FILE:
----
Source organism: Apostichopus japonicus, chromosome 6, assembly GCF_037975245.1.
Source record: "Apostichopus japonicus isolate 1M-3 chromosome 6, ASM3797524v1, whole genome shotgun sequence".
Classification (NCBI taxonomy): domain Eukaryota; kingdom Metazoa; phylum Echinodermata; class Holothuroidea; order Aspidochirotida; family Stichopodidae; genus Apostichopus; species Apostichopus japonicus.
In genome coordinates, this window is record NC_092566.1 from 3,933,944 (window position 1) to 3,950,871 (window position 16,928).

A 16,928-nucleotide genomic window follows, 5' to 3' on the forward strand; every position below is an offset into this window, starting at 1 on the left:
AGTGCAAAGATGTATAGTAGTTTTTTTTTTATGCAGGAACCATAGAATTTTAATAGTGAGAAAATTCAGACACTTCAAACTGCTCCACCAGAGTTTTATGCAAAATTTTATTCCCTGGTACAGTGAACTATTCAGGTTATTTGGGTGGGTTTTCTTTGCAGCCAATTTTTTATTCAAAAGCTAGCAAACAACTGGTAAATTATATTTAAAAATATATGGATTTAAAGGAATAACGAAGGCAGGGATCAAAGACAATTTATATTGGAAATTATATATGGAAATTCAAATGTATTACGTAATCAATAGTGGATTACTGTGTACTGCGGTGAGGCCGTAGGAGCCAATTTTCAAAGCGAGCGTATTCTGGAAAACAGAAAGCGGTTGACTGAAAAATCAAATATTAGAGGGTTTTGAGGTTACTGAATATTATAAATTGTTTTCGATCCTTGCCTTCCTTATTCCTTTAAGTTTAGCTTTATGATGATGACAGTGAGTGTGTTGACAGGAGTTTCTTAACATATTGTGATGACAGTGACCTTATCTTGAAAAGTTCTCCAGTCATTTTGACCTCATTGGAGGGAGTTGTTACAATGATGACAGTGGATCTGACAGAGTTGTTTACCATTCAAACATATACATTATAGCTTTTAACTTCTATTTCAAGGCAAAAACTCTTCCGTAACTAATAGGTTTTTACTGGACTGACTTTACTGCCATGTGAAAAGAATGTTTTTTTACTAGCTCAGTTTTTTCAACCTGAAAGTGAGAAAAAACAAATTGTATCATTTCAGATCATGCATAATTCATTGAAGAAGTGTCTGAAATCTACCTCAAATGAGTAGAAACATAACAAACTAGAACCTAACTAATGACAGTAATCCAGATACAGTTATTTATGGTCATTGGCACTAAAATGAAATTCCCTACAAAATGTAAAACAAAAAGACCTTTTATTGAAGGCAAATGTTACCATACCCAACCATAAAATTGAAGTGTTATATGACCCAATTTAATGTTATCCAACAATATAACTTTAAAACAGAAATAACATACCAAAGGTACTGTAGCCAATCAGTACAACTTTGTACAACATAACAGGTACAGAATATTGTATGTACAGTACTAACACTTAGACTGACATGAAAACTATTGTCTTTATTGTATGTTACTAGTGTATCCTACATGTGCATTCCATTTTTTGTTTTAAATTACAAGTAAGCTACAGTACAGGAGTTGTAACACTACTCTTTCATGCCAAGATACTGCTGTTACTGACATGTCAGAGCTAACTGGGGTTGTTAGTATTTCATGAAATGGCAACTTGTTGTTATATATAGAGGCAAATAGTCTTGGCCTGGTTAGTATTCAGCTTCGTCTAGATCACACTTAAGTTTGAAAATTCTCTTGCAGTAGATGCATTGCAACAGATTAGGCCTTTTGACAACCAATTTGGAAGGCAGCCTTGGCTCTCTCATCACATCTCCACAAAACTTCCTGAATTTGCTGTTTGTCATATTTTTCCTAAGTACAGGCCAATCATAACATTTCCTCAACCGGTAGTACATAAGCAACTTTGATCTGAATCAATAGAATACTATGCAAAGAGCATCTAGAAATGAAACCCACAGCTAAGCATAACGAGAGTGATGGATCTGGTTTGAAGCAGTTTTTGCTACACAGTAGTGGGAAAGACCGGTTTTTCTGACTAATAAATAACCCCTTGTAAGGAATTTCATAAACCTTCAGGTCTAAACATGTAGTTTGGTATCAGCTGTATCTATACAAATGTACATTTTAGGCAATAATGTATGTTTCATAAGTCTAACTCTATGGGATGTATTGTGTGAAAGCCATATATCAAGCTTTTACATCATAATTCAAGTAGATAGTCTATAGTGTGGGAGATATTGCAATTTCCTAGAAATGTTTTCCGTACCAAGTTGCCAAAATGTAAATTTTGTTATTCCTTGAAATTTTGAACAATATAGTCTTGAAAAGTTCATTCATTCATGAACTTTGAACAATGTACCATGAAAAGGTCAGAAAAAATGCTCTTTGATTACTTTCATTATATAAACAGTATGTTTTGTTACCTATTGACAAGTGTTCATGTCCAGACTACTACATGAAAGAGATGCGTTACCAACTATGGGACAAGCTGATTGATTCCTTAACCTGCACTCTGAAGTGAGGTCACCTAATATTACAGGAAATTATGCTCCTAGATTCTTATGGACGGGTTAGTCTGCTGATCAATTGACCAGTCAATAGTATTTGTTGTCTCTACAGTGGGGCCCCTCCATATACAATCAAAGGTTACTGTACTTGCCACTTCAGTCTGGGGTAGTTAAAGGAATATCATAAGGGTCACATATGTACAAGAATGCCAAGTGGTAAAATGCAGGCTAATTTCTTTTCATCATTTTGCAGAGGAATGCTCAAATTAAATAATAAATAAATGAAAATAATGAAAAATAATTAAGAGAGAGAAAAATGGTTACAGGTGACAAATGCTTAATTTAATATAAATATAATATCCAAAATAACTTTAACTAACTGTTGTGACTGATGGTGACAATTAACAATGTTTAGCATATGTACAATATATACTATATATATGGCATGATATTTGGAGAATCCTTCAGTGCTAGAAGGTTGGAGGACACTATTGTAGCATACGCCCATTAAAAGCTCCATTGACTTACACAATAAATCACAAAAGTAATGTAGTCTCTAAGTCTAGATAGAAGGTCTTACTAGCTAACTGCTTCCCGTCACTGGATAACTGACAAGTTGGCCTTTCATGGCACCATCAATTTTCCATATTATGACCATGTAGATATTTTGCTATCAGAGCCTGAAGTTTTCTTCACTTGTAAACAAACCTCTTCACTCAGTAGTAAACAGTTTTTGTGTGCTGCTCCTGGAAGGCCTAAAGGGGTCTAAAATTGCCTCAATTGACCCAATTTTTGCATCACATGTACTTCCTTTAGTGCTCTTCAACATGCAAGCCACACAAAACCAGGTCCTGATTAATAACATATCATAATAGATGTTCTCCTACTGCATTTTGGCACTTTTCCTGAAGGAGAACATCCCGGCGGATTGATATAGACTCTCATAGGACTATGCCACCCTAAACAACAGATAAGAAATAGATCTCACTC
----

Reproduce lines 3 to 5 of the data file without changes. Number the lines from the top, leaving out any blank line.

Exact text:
Classification (NCBI taxonomy): domain Eukaryota; kingdom Metazoa; phylum Echinodermata; class Holothuroidea; order Aspidochirotida; family Stichopodidae; genus Apostichopus; species Apostichopus japonicus.
In genome coordinates, this window is record NC_092566.1 from 3,933,944 (window position 1) to 3,950,871 (window position 16,928).

A 16,928-nucleotide genomic window follows, 5' to 3' on the forward strand; every position below is an offset into this window, starting at 1 on the left: